Feeling lucid.

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You know how you’re meant to take in the world and share wonder with your kids? I tried that last Tuesday when I saw a large silver car with three doors on each side drive by. Feeling all parenty I turned my boys’ (who love their toy car collection) buggy to the road, bent down to be on their eye level (I was doing it all right. I was unstoppable.) and said “Look, that is a bit like your party cars”.   They agreed and we watched with interest as the car pulled up onto a funeral company’s drive. A funeral company’s drive. ‘Party car.’ The cringe was physical. I scuttled off hoping nobody heard/saw me.

My day to day social affliction continued into the Wednesday when I went to the doctors’ and alerted reception to their lift being broken. I felt vindicated when the helpful lady rolled her eyes at them only having been out to fix it the day before. Vindicated until it became apparent it was “not moving” because I was pressing the number of the floor that we were already on.

But it is okay as today I have been feeling lucid. I have to admit my feeling lucid has made me uneasy in equal measure. After all I felt all lucid and at one with parenting last Tuesday. I felt all useful and lucid while reporting the ‘broken’ lift.

Turns out I was right to feel uneasy; tonight we had a knock on our door just after tea from a neighbour carrying a balloon in a box. How nice? “Happy Birthday Grandad!” I will spare you the details of what I thought was (at least in part) an unrelated trail of paypal, postage and online order confusion. Suffice to say the company had tried to deliver the balloon I ordered for my father-in-law’s birthday (they’d even tried to pick it back up) and I had got the address right. Mostly. If you ever wondered, postcodes matter. I used our postcode so it went down the road. To rub salt in my wounds my two year old completely melted down as there was only one balloon and one box.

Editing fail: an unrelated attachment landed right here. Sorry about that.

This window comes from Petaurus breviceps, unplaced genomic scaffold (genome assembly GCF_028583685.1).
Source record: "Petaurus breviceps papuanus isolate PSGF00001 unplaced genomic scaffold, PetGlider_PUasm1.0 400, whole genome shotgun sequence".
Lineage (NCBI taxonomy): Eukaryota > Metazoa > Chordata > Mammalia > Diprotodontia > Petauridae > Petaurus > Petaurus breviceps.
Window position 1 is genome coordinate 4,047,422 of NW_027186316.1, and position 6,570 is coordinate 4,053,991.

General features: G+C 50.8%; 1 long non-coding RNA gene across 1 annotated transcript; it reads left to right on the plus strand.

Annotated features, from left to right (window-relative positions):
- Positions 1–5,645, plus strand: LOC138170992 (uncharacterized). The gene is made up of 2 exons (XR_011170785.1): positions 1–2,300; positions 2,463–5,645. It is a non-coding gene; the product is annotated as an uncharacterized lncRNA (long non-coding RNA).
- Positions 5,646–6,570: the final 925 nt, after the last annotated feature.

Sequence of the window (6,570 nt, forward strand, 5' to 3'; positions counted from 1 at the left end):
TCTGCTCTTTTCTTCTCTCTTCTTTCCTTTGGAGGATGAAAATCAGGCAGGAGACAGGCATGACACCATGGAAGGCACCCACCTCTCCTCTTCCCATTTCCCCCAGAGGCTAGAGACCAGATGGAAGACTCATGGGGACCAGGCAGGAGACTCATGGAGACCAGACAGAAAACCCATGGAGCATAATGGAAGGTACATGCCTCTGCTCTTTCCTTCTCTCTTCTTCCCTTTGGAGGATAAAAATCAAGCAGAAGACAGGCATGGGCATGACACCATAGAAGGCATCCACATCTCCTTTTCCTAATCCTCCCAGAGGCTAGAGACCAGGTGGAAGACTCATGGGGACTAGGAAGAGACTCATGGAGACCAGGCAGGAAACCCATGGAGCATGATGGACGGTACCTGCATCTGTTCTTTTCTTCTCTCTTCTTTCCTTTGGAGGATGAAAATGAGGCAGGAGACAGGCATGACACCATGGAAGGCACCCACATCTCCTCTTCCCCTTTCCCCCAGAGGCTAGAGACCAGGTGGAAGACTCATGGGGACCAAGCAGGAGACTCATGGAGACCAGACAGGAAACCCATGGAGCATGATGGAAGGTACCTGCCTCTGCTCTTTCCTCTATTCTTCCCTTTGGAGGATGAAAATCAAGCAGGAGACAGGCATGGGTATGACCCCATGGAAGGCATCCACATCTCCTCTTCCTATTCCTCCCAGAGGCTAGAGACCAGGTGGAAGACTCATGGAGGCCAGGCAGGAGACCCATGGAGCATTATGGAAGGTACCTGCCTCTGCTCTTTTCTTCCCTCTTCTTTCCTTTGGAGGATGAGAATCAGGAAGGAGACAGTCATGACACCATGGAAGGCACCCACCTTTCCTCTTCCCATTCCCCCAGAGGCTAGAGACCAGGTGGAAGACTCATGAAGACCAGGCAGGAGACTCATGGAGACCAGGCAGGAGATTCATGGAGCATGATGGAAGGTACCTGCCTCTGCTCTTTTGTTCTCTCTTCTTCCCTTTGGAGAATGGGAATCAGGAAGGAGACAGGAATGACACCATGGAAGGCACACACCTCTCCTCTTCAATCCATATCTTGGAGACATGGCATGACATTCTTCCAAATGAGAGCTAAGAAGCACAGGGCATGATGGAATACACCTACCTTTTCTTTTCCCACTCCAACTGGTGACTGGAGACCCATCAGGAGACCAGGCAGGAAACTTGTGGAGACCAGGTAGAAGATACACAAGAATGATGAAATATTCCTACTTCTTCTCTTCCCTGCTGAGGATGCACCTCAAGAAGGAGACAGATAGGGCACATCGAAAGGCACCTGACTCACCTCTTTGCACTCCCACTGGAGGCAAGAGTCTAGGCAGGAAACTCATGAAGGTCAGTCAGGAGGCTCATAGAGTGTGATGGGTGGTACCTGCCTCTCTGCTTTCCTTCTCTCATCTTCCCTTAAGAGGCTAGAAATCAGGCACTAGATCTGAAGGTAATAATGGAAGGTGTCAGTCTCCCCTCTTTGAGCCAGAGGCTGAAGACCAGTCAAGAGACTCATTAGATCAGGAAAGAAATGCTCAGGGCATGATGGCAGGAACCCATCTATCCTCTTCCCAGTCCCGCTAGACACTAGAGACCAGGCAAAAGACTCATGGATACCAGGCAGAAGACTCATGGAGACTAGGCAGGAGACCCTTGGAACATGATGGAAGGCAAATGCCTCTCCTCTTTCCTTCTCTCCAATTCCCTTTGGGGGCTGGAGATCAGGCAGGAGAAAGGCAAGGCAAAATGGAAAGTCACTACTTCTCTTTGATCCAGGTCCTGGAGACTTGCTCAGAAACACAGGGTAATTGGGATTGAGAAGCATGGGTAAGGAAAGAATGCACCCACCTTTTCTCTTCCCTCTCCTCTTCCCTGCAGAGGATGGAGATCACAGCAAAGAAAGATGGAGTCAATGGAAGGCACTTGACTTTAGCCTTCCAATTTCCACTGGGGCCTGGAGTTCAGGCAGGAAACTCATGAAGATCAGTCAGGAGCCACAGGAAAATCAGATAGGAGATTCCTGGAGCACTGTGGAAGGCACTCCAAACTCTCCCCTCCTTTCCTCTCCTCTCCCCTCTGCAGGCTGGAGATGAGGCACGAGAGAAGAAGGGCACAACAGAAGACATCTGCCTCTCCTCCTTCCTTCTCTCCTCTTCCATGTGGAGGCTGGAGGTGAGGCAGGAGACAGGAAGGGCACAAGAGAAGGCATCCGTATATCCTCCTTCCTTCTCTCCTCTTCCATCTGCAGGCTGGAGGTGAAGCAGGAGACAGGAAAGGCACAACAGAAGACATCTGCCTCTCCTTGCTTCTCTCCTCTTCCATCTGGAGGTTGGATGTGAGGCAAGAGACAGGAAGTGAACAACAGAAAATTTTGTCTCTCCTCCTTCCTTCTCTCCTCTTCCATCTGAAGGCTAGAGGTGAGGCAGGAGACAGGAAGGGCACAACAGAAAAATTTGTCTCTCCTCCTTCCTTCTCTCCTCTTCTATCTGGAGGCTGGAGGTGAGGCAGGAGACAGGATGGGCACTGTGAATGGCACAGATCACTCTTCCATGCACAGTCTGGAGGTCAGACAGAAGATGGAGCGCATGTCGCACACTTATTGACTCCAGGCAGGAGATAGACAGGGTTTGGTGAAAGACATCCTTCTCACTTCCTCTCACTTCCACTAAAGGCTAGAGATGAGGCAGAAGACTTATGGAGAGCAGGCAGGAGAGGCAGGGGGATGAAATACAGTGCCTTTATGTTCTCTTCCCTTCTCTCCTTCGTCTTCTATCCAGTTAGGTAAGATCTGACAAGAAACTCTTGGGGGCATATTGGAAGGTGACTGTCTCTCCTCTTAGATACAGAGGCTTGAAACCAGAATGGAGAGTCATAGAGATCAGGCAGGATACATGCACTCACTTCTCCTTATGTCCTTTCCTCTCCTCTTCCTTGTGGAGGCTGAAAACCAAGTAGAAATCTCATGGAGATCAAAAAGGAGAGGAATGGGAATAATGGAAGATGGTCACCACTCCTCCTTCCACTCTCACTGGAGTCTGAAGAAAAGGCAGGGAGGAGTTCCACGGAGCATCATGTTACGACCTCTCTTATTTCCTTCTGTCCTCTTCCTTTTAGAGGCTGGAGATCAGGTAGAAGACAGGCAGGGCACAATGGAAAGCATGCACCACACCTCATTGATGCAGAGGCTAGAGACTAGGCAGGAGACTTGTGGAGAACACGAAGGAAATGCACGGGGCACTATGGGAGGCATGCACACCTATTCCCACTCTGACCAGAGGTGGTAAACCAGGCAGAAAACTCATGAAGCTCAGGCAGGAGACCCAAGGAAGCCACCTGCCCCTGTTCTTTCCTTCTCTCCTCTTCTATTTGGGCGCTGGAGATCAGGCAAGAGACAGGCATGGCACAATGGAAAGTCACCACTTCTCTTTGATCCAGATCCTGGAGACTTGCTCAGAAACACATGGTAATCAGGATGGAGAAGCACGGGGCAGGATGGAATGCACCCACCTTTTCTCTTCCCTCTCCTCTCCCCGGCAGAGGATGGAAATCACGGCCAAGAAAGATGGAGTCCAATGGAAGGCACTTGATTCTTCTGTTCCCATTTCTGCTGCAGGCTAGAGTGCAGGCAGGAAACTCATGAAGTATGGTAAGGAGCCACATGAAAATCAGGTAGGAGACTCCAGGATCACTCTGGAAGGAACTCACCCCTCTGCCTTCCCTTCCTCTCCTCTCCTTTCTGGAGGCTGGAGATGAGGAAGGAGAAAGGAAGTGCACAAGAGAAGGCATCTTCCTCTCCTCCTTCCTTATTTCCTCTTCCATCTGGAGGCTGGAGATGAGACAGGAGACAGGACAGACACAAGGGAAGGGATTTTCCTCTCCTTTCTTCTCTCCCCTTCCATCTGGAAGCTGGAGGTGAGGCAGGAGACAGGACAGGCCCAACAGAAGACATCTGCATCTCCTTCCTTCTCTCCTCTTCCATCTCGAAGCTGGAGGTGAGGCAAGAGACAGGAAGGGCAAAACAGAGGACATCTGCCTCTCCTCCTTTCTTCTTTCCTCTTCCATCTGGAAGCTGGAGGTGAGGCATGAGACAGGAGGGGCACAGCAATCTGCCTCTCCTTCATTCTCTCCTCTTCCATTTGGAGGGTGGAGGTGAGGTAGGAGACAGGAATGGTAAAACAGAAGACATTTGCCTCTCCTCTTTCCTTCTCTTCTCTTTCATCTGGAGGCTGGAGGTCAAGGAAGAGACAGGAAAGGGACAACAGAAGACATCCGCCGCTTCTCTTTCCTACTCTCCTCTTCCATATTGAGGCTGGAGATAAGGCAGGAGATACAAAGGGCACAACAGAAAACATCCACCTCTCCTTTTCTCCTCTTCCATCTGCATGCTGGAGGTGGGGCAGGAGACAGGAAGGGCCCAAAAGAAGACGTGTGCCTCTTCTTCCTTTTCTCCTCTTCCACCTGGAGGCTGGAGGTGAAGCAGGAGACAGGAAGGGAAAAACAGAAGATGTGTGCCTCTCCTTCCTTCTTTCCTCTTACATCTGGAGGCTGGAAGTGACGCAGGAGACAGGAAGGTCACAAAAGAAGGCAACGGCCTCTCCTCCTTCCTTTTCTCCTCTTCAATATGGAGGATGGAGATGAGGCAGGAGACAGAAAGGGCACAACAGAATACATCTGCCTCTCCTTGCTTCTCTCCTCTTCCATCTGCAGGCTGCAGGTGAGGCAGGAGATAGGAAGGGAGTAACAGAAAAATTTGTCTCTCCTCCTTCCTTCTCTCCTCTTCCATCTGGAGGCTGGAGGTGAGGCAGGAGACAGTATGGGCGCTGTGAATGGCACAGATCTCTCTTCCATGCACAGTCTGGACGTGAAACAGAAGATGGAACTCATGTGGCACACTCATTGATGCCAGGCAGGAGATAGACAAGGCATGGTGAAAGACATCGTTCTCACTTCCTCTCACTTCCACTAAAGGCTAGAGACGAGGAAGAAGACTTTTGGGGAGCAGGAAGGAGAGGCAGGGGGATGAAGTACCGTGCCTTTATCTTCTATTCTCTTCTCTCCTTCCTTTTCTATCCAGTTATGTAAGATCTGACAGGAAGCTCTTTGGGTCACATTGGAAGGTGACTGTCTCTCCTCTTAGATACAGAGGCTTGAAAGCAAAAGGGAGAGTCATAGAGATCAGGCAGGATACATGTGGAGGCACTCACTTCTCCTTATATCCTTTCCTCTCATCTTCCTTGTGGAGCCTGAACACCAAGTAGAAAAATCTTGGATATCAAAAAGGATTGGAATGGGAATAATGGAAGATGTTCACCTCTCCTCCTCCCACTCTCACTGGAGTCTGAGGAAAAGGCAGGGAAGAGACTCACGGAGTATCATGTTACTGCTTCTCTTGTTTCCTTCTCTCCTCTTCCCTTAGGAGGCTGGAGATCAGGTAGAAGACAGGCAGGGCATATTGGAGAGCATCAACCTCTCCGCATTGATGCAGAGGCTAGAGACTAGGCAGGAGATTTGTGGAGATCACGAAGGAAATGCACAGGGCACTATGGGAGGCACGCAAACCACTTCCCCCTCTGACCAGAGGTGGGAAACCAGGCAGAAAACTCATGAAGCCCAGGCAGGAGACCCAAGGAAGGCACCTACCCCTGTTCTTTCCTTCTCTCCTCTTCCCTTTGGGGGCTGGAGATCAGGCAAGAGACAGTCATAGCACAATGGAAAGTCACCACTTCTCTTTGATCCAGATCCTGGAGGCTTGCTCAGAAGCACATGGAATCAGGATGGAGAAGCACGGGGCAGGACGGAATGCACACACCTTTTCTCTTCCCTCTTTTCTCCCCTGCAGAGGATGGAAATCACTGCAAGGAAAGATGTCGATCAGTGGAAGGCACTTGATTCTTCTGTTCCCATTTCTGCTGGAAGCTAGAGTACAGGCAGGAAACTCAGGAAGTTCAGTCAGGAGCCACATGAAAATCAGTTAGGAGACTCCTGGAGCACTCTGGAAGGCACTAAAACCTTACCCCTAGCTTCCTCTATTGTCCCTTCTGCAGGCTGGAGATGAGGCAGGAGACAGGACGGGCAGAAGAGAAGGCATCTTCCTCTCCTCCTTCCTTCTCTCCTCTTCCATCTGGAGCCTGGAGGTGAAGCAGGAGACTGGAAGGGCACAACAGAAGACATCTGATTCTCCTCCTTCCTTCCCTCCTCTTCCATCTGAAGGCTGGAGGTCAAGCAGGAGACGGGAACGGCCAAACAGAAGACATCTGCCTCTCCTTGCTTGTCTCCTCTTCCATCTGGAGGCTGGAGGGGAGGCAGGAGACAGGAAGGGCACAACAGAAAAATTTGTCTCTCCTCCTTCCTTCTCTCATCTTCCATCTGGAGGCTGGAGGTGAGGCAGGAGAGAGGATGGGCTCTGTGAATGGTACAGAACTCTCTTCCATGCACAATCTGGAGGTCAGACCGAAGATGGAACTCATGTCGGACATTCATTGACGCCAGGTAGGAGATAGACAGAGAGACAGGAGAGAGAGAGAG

So can I ever trust my brain while the kids are small? Can I even blame this on having small kids? I have previous but I am sure it was never so thick, so fast and so bad. It feels related to the sleep deprivation and the busy brain that goes with juggling children, work and life in general. But maybe I’m kidding myself….

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I got lucky

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I wasn’t sure why everyone was smiling so much at M as I pushed him around the supermarket. Obviously I think he is cute but people seemed instantly taken with him.

I wondered if I was getting sympathy smiles as I was really working the bedraggled look, having thrown a mac over an already brave outfit choice.  It was one of those ‘get out and get him to sleep now before he meltdowns’ rush exits.

As it turns out I had forgotten I’d handed him a potato in the veg aisle and he was still holding/cuddling/being strangely fascinated by it.  Like he had never come so close to a vegetable before. This lasted for nearly the whole shopping trip (before the potato came to sad end but I’ll gloss over that).

Since having kids I have often thought how different you and your life must look over the course of any given day, all because toddlers swing so easily and readily from highs to lows. Sometimes my day seems to be in tatters moments after we’ve all been walking on sunshine and vice versa.

Today I got lucky and I treated myself – I walked like a woman who had it all sorted, who knew when to give her son a potato to keep him happy.  Who had positive parenting down to a fine art.  I was down with the kids.  I didn’t pay him to get in the buggy ten minutes ago.  And it certainly wasn’t me who only yesterday had a very similar looking child climb out of a very similar coloured buggy, covered in snot and scream “put my bogies back on” as I wiped his nose.

So today I got lucky.  And the next time I feel a bit crappy looking at a serene family scene (while mine shout “I want to bite all grown ups” or something similar) I’ll try not to feel too jealous/inadequate.  Afterall, who knows what was happening ten minutes ago.